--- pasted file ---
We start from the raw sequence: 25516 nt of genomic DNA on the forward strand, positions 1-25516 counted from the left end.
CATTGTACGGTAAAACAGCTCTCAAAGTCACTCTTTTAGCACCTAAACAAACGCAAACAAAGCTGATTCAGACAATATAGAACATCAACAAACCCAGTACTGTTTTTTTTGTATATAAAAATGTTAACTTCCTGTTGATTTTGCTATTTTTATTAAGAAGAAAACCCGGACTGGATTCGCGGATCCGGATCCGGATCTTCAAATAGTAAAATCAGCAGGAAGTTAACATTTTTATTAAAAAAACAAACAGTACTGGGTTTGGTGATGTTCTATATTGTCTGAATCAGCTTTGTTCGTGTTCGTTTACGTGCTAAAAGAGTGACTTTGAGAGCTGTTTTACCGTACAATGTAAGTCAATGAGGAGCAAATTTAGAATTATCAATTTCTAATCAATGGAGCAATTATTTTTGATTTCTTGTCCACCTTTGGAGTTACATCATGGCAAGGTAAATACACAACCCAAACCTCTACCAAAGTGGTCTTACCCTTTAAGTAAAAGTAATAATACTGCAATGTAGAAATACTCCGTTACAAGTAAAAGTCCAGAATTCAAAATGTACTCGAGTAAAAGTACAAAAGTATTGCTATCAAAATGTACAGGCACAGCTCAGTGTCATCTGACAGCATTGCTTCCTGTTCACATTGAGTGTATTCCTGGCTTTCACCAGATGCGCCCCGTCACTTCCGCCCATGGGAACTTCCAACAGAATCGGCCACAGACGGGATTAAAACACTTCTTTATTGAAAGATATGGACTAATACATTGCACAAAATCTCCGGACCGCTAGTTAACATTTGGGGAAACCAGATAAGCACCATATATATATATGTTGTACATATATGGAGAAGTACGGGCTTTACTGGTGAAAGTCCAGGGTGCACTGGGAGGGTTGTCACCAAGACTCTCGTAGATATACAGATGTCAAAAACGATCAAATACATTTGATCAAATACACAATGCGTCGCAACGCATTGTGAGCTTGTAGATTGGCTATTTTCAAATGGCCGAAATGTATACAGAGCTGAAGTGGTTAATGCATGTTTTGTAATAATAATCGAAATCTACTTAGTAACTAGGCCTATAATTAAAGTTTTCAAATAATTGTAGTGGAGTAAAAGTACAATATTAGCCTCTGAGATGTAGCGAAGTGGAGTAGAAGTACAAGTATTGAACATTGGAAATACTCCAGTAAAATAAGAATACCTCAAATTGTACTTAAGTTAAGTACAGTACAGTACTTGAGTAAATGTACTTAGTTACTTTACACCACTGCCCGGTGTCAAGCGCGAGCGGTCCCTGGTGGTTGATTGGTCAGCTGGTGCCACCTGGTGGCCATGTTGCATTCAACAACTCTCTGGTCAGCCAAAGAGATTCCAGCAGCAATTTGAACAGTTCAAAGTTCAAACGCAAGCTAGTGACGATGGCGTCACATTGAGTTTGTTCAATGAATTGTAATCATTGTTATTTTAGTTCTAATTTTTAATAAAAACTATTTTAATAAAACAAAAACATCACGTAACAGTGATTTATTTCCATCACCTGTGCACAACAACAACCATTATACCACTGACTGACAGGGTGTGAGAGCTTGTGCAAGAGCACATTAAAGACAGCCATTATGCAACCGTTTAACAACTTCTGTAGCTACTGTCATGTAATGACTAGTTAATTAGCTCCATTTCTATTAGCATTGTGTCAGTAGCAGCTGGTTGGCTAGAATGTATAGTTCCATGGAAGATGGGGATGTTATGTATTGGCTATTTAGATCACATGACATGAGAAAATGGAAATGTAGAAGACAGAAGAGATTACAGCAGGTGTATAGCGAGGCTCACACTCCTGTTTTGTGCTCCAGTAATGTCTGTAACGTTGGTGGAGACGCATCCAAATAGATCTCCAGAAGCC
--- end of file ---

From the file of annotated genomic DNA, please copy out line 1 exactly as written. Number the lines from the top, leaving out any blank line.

We start from the raw sequence: 25516 nt of genomic DNA on the forward strand, positions 1-25516 counted from the left end.